In an attempt to answer these questions, this course looks at the case of East Asia.  The region shares critically important cultural foundations and starting assumptions about human nature, but its dense population is governed by radically different political regimes ranging from democracy to dictatorship.  What role does the artist occupy in each of these societies?  What can we understand about the role art takes in advocating for basic human freedoms and dignity?  These inquiries will force us to think of the assumptions we ourselves bring to bear upon the works we will encounter in the course, which provides a natural segueway into a consideration of the motivations of the various forms of international attention visited upon artists who take up human rights as their cause.  Was Mo Yan’s award of the Nobel Prize for Literature a way of criticizing Chinese society?  Would Ai Weiwei be as internationally acclaimed if he was not in conflict with a regime that concerns the United States on both economic and national security fronts?  Can a democracy have dissident artists?  Under a dictatorship, is all art propaganda?  Does the society that surrounds you influence the type of artist you are allowed to become?

At the 200-level, the course assumes no prior knowledge of the languages or cultures of East Asia; all interested in these kinds of questions are welcome.

Chinese 250/350:  Chinese Medicine

Will feeding a child the shell of a cicada really cure their night terrors?  What could possibly have prompted someone to try?  This course takes on this kind of question by looking at the cultural origins of the broad range of practices of what is now known as “traditional Chinese medicine” (中医 zhongyi), which have become so popular over the last thirty years that they are frequently investigated by western medical journals and introduced to practitioners of western medicine as part of their education.  With practices stretching back up to 5000 years, Chinese medicine is distinct from its Western counterparts in that the origins of its practices are found in myth, literature, and anecdote.  With twentieth-century efforts to integrate modern evidence-based science, traditional Chinese medicine is one of the most complete living examples of the evolution of the practice of science.  In this course, we will read the classic treatises of Chinese medicine.  We will learn about the traditional Chinese model of the human body (which still informs much of the modern practice of traditional Chinese medicine) and how the world surrounding it is theorized to affect it.  We will study the “strange” ingredients of traditional Chinese pharmaceuticals in the context of the literature that prescribes them.  Using their writings, we will follow in the footsteps of the founders of Chinese medicine, diagnosing the patients they saw and grappling with the complications they faced.  Our journey will naturally lead us to reflect upon collaboration between science and the humanities.  At the 250 level, no knowledge of China, Chinese language, or medical science is required, though the course is a good fit for anyone interested in one or more of the three. At the 350 level, students need to have completed Chinese 202 or have the permission of the instructor and are required to additionally enroll in Chinese 237.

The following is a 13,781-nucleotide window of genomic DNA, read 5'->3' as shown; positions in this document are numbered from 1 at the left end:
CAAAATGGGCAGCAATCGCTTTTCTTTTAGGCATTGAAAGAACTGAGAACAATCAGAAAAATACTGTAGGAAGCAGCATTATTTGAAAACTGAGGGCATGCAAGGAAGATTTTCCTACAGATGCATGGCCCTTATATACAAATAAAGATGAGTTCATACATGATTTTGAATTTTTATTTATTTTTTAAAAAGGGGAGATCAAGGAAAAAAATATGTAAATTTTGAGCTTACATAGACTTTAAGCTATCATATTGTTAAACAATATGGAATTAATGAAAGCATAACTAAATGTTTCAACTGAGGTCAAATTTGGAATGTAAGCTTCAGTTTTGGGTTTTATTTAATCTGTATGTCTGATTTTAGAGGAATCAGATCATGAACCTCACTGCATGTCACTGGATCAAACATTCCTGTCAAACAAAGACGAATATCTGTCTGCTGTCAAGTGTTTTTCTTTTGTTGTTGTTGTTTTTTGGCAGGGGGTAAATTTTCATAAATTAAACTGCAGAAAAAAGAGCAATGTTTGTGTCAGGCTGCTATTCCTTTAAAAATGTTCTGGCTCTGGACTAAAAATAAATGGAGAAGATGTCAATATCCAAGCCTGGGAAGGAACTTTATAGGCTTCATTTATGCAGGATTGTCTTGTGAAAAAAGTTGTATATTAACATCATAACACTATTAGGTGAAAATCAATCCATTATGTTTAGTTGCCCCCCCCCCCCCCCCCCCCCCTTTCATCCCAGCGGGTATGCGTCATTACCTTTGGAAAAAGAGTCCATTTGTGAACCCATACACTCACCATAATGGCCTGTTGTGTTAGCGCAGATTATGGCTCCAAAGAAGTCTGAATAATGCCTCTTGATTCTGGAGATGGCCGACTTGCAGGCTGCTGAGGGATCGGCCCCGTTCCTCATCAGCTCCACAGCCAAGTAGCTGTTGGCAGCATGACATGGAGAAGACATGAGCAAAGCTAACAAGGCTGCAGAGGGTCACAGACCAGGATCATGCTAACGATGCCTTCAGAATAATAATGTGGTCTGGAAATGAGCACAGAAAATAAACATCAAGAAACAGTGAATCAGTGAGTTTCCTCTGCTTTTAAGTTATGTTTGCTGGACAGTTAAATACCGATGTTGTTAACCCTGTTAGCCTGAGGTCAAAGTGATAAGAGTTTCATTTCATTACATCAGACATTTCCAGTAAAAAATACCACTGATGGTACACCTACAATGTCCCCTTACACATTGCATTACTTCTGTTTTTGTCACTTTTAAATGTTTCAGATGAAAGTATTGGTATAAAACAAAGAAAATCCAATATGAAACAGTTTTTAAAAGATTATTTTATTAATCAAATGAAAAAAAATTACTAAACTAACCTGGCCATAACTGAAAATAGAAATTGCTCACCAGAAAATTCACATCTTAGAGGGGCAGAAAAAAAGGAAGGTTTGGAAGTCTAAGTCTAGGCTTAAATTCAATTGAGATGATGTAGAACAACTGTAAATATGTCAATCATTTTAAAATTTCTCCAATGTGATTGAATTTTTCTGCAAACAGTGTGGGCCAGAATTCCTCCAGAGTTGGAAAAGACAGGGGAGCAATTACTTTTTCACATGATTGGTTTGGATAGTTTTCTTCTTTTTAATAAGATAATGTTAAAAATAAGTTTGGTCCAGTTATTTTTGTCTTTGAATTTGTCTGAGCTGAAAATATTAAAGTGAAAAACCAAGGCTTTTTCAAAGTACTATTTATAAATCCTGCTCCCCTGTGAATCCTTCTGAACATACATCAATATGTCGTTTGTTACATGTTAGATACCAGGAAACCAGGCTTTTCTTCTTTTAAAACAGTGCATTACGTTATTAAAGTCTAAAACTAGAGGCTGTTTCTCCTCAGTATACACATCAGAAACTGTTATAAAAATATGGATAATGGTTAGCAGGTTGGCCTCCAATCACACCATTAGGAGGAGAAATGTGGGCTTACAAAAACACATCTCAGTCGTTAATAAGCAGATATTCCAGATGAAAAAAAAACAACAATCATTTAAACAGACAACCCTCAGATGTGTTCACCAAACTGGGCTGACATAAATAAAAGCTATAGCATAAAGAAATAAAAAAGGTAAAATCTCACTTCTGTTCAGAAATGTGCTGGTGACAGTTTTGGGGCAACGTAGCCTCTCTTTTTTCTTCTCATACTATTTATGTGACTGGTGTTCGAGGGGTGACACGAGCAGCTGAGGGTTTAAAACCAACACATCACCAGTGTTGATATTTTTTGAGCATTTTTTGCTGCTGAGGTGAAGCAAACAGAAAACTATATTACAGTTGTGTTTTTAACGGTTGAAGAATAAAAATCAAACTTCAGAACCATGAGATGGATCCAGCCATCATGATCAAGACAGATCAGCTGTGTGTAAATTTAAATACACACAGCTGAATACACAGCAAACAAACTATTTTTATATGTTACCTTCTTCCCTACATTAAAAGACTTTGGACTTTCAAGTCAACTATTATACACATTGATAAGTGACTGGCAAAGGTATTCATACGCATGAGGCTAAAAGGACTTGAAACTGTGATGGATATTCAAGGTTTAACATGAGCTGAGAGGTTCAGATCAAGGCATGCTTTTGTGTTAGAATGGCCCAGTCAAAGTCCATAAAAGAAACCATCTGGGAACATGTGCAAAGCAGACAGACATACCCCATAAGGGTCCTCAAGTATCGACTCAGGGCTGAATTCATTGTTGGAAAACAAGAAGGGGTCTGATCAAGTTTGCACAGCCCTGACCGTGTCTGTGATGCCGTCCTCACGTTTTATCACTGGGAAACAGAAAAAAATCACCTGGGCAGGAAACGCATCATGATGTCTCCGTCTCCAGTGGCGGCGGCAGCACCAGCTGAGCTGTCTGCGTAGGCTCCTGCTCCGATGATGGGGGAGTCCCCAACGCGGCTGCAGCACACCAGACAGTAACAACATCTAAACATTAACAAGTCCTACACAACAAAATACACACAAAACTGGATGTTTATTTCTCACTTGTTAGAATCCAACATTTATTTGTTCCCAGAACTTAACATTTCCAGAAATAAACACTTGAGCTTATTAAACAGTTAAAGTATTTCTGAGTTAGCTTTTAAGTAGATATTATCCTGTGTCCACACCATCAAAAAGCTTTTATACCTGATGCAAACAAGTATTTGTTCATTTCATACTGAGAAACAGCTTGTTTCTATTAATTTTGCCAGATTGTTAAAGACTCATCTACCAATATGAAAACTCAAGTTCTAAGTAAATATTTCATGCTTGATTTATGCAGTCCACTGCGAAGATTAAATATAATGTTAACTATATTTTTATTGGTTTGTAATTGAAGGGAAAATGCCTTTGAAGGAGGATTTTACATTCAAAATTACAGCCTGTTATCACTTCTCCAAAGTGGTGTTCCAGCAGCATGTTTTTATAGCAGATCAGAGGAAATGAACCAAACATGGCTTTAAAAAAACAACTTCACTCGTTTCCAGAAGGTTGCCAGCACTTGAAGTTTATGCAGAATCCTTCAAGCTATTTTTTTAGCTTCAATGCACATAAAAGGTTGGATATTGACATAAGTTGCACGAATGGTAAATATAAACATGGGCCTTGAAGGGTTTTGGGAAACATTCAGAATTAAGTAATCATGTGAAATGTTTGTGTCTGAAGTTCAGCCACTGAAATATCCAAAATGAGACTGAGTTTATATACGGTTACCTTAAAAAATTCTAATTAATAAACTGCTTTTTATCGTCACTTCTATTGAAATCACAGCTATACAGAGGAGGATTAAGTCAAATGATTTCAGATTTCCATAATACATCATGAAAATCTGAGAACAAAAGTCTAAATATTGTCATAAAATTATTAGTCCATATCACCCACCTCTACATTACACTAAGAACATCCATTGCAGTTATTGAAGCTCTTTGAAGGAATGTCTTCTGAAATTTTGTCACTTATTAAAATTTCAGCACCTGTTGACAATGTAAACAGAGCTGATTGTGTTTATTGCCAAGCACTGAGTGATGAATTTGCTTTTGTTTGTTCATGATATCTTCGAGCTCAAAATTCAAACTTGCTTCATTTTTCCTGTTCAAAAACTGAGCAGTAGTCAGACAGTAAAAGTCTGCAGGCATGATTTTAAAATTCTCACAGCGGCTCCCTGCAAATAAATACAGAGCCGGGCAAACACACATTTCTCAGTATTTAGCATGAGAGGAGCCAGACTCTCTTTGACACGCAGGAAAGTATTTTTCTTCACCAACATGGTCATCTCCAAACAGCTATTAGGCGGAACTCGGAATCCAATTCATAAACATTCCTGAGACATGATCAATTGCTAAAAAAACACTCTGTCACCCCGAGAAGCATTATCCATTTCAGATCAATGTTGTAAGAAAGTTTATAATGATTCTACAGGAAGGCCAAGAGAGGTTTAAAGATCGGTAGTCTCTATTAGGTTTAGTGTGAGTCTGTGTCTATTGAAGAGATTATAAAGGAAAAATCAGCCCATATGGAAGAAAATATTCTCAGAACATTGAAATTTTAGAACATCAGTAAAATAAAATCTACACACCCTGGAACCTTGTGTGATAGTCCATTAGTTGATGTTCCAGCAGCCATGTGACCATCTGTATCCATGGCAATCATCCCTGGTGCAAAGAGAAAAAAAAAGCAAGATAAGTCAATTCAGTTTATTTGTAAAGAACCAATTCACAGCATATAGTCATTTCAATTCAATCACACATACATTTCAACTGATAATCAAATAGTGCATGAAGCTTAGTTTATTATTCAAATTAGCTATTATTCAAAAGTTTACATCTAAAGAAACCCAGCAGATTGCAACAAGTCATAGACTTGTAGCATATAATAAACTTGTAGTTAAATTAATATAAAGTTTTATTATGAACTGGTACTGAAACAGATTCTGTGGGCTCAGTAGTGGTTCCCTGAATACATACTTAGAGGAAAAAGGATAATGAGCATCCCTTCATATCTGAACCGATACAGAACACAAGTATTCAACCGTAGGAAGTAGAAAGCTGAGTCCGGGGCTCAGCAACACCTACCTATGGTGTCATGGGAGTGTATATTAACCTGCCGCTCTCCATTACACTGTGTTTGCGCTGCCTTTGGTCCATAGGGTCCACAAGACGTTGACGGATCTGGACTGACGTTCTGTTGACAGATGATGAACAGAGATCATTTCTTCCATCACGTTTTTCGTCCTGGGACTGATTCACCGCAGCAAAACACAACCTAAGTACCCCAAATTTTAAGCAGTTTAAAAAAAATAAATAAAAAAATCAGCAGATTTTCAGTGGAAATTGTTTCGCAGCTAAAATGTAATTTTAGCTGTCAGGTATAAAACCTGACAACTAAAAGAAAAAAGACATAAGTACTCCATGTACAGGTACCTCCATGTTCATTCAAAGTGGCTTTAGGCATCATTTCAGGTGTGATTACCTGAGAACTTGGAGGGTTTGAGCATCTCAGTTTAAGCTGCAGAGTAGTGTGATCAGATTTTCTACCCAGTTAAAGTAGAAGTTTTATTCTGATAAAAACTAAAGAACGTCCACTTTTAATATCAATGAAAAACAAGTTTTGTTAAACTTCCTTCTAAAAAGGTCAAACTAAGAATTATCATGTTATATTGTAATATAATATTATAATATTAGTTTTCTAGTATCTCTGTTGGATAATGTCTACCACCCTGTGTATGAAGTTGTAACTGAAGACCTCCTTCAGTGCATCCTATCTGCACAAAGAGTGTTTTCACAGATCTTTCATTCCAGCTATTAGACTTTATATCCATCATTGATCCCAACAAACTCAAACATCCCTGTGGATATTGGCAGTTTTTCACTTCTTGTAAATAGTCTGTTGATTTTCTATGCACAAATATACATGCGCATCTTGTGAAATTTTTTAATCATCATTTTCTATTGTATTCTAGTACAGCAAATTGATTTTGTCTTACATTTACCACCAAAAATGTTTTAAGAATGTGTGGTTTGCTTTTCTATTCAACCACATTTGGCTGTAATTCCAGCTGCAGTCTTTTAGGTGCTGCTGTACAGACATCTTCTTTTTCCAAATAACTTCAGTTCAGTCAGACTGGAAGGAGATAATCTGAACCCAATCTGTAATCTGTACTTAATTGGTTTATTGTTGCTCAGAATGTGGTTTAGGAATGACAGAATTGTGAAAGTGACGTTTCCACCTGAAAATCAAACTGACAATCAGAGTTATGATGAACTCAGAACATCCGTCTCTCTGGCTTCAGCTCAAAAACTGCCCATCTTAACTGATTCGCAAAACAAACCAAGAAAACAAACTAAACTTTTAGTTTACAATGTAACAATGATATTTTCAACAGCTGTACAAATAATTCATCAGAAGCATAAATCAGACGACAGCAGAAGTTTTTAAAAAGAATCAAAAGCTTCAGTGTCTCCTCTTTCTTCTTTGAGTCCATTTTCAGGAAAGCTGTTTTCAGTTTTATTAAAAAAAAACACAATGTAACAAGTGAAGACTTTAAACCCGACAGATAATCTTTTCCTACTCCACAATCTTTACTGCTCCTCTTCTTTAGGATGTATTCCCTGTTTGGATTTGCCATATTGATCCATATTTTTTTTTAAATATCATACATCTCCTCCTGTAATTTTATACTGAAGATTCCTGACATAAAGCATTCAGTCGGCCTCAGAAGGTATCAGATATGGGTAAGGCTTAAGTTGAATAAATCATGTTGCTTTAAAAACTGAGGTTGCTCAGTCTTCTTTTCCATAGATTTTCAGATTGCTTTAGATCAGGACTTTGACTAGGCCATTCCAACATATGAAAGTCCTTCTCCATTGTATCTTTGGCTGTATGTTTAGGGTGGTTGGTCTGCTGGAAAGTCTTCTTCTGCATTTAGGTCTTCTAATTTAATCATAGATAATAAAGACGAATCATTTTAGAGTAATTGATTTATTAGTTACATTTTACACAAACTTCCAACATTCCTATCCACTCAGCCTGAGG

EALC 251:  Pre-Modern Chinese Literature and Culture

This course is a journey that starts at the very beginning:  the dawn of the written word.  That act:  putting pen to paper, or in our case, chisel to bone, will be our central focus throughout the course.  And history has proven that it’s a worthwhile focus:  the worthiness of a society is gauged by the quality of its writing, the quality of governments is measured by how free citizens are to write, and the freedom to put pen to paper and write anything you like has historically been a right so precious that people are willing to die for it.